A classic example of this was when I was listening to a song on the radio one day and I heard the rhythm and the beat of the song, but I heard the singer sing “I put a knife to your face.” I thought this was an awful thing to sing about and I wondered how he was allowed to sing such things. When I said this to my son and daughter, they burst into laughter and told me that the real words were: “Would I Lie to you babe”. So, on some level I knew hat I did have a hearing loss.
At the audiology centre I met a lovely young woman called Zoe who performed the hearing test and put me at ease. She took her time and explained what she was doing throughout the test. It was performed in a soundproof room. I had several different tests, one where the air pressure in the middle ear was measured and where my eardrum was checked for normal functions. A camera was placed in my ears and the hair cells in the inner ear were also checked to see if they still operated.
All in all it was a thorough examination which lasted about 2 hours. Once Zoe had collated the graphs and readings she asked if I minded her consulting with her colleague Robert and this instinctively made me sense something was wrong.
Her colleague then came to see me and told me that my hearing loss was quite severe and he would like to perform even more tests. The extra tests gave the same results.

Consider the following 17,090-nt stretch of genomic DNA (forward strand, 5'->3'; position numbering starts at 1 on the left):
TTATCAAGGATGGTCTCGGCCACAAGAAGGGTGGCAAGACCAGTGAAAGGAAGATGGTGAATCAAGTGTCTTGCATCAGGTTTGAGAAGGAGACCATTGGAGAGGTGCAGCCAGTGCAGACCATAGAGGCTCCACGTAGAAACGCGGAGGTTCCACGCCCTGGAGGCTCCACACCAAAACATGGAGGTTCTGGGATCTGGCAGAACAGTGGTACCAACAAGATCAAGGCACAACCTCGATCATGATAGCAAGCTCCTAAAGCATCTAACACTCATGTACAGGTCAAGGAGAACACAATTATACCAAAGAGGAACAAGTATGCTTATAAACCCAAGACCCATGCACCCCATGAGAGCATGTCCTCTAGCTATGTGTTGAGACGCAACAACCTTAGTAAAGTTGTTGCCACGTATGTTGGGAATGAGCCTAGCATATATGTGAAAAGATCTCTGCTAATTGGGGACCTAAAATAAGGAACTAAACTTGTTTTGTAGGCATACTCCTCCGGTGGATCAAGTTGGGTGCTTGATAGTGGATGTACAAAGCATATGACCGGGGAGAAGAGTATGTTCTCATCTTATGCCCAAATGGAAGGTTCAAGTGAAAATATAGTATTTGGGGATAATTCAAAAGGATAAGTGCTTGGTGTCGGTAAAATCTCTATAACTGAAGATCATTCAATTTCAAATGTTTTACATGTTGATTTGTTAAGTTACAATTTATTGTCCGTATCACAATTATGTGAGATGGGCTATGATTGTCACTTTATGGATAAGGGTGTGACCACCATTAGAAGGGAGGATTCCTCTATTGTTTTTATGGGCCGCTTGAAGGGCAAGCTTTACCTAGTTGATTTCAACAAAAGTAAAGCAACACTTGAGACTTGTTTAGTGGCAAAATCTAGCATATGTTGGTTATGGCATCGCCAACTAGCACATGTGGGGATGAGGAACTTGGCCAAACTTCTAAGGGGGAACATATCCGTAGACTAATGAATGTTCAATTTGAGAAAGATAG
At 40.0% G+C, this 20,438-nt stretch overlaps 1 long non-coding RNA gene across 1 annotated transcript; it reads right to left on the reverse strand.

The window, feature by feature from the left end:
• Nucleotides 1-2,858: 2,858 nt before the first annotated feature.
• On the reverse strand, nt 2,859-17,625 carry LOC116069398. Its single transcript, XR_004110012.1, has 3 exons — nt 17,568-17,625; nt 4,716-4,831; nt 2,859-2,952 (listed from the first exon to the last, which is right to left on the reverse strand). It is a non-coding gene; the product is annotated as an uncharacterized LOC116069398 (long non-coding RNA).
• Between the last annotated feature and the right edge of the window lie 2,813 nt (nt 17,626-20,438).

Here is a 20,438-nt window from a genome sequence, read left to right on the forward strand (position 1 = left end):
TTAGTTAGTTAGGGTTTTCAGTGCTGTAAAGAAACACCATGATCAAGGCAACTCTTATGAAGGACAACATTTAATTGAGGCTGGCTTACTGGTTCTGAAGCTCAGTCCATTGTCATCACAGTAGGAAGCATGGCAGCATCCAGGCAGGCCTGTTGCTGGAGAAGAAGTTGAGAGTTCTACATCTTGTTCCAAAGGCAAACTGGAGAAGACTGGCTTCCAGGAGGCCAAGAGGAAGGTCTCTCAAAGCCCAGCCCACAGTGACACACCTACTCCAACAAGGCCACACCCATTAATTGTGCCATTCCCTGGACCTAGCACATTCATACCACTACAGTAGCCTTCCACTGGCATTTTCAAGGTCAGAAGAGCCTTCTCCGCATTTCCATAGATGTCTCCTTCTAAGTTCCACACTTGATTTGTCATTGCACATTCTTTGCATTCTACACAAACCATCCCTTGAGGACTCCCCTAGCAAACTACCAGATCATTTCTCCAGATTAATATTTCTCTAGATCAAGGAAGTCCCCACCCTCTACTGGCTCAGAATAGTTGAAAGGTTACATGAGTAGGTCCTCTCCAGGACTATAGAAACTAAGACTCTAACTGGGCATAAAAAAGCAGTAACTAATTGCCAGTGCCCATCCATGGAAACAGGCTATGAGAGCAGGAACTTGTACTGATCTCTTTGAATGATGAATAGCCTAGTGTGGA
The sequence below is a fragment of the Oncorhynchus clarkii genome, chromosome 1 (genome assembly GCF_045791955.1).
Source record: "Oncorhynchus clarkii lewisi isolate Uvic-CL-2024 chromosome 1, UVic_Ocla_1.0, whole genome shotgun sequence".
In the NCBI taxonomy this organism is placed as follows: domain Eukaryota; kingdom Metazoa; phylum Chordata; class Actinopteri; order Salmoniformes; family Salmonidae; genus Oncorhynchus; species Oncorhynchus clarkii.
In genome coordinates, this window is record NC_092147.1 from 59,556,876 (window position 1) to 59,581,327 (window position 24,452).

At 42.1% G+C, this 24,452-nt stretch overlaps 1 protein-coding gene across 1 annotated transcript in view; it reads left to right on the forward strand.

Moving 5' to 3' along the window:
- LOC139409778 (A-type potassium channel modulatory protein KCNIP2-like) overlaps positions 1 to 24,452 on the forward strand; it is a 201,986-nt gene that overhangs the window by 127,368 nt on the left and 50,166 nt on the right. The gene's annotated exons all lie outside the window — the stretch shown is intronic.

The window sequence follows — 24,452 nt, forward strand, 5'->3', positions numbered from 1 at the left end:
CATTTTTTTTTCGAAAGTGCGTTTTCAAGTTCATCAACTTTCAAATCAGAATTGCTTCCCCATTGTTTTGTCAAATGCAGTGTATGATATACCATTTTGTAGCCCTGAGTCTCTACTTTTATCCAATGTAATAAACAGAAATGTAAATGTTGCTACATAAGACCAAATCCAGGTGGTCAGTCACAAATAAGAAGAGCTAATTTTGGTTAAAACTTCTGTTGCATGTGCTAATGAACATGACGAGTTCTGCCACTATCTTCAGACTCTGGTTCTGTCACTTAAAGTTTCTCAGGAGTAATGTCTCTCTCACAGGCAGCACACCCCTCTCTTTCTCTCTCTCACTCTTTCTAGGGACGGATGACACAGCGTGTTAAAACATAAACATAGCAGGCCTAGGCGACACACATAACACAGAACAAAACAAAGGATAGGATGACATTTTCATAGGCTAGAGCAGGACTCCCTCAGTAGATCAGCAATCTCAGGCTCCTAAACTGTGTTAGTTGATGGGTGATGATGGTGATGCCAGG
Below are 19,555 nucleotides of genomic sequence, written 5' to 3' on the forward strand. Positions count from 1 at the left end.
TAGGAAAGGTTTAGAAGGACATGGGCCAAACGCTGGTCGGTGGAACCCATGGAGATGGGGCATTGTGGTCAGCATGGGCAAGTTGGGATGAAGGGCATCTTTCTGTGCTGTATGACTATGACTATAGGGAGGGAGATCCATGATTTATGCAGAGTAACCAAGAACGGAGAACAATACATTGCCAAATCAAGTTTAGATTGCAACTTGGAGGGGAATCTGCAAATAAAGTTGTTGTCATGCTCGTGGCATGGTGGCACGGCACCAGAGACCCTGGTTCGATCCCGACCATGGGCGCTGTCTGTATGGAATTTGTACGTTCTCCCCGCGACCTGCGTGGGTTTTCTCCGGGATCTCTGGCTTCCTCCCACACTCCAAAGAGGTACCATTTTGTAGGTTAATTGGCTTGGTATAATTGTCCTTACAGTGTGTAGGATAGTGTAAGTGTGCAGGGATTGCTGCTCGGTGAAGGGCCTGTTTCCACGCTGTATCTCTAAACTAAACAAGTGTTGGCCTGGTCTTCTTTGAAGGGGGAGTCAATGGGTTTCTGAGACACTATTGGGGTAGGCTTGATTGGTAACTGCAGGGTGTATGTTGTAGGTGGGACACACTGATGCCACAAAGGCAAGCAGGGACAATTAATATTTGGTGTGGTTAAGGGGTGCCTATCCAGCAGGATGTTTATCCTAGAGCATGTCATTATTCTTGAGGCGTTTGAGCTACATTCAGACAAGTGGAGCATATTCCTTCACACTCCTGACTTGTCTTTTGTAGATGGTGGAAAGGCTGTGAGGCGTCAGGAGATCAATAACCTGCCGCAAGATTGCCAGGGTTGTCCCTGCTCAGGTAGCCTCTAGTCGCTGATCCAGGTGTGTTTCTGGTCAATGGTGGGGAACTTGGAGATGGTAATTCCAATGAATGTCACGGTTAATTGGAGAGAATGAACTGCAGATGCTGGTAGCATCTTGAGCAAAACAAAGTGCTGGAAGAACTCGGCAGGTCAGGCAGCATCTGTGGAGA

Robert said I had a 60% loss in my left ear and 25% loss in my right with very significant damage in the very high frequencies in both ears.
He sympathetically took me on a journey describing not only what they had found but what I could and couldn’t hear. He explained to me how I coped day to day and the things that I had learnt to do to compensate for my hearing disability.
What he explained made such sense and had such a profound effect on me that for the first time in my life I finally came to understand that the person I was had been defined by my hearing loss.
At first I could believe how deaf I was yet still able to hold a conversation. Robert then did another test in which he placed a piece of paper over his mouth and spoke to me. I only understood 40% of what he said. In a subsequent test with selected consonants, sh p t c f, I didn’t hear any of them. I suddenly realised why I was such a bad speller, it wasn’t dyslexia after all.
I was impressed that Robert was so knowledgeable, experienced and highly respected in his field and that he had won awards for his work I felt very fortunate to have met him.
Robert explained that deafness was the root of my problems. I had learnt to lip read and my brain worked overtime to decipher the sound that could hear and anticipate the ones I couldn’t. All of this he said showed me that I was very clever and up to that point have never considered myself that way. For my whole life I had been told the complete opposite.